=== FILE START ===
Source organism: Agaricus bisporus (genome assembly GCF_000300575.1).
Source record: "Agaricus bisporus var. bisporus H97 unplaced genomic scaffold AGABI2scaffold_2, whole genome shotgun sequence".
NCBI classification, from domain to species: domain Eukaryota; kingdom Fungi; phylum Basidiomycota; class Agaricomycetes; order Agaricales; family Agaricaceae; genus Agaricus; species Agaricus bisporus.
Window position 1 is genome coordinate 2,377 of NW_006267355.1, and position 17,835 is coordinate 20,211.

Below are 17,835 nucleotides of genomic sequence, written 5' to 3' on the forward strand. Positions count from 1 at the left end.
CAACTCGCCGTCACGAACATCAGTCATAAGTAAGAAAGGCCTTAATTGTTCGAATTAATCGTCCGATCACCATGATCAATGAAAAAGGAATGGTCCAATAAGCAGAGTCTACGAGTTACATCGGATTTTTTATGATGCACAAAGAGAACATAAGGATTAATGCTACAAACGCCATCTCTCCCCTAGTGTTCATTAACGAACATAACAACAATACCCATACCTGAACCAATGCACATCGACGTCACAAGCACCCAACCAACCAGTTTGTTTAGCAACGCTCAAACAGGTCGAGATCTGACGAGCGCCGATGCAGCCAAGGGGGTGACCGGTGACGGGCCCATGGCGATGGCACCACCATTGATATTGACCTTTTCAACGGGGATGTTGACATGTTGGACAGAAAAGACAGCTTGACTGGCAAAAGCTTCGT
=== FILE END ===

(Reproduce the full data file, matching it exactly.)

Source organism: Agaricus bisporus (genome assembly GCF_000300575.1).
Source record: "Agaricus bisporus var. bisporus H97 unplaced genomic scaffold AGABI2scaffold_2, whole genome shotgun sequence".
NCBI classification, from domain to species: domain Eukaryota; kingdom Fungi; phylum Basidiomycota; class Agaricomycetes; order Agaricales; family Agaricaceae; genus Agaricus; species Agaricus bisporus.
Window position 1 is genome coordinate 2,377 of NW_006267355.1, and position 17,835 is coordinate 20,211.

Below are 17,835 nucleotides of genomic sequence, written 5' to 3' on the forward strand. Positions count from 1 at the left end.
CAACTCGCCGTCACGAACATCAGTCATAAGTAAGAAAGGCCTTAATTGTTCGAATTAATCGTCCGATCACCATGATCAATGAAAAAGGAATGGTCCAATAAGCAGAGTCTACGAGTTACATCGGATTTTTTATGATGCACAAAGAGAACATAAGGATTAATGCTACAAACGCCATCTCTCCCCTAGTGTTCATTAACGAACATAACAACAATACCCATACCTGAACCAATGCACATCGACGTCACAAGCACCCAACCAACCAGTTTGTTTAGCAACGCTCAAACAGGTCGAGATCTGACGAGCGCCGATGCAGCCAAGGGGGTGACCGGTGACGGGCCCATGGCGATGGCACCACCATTGATATTGACCTTTTCAACGGGGATGTTGACATGTTGGACAGAAAAGACAGCTTGACTGGCAAAAGCTTCGT